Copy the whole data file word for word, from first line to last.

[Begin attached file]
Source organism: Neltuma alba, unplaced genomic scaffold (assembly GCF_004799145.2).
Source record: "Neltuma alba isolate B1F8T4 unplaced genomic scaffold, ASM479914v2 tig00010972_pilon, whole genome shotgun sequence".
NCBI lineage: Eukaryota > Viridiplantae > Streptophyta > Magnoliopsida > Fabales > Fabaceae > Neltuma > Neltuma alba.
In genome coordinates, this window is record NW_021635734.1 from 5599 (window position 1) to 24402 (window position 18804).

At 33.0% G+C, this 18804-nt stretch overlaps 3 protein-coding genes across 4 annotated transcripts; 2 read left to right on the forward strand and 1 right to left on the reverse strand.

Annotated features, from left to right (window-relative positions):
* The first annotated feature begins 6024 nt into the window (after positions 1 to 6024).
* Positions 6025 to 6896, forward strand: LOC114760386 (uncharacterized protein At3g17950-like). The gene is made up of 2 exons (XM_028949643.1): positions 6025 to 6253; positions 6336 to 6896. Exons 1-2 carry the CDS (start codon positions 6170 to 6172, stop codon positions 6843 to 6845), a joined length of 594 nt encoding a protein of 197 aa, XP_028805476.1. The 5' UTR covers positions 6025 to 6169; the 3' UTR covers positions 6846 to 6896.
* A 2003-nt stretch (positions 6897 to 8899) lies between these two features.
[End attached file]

Source organism: Neltuma alba, unplaced genomic scaffold (assembly GCF_004799145.2).
Source record: "Neltuma alba isolate B1F8T4 unplaced genomic scaffold, ASM479914v2 tig00010972_pilon, whole genome shotgun sequence".
NCBI lineage: Eukaryota > Viridiplantae > Streptophyta > Magnoliopsida > Fabales > Fabaceae > Neltuma > Neltuma alba.
In genome coordinates, this window is record NW_021635734.1 from 5599 (window position 1) to 24402 (window position 18804).

At 33.0% G+C, this 18804-nt stretch overlaps 3 protein-coding genes across 4 annotated transcripts; 2 read left to right on the forward strand and 1 right to left on the reverse strand.

Annotated features, from left to right (window-relative positions):
* The first annotated feature begins 6024 nt into the window (after positions 1 to 6024).
* Positions 6025 to 6896, forward strand: LOC114760386 (uncharacterized protein At3g17950-like). The gene is made up of 2 exons (XM_028949643.1): positions 6025 to 6253; positions 6336 to 6896. Exons 1-2 carry the CDS (start codon positions 6170 to 6172, stop codon positions 6843 to 6845), a joined length of 594 nt encoding a protein of 197 aa, XP_028805476.1. The 5' UTR covers positions 6025 to 6169; the 3' UTR covers positions 6846 to 6896.
* A 2003-nt stretch (positions 6897 to 8899) lies between these two features.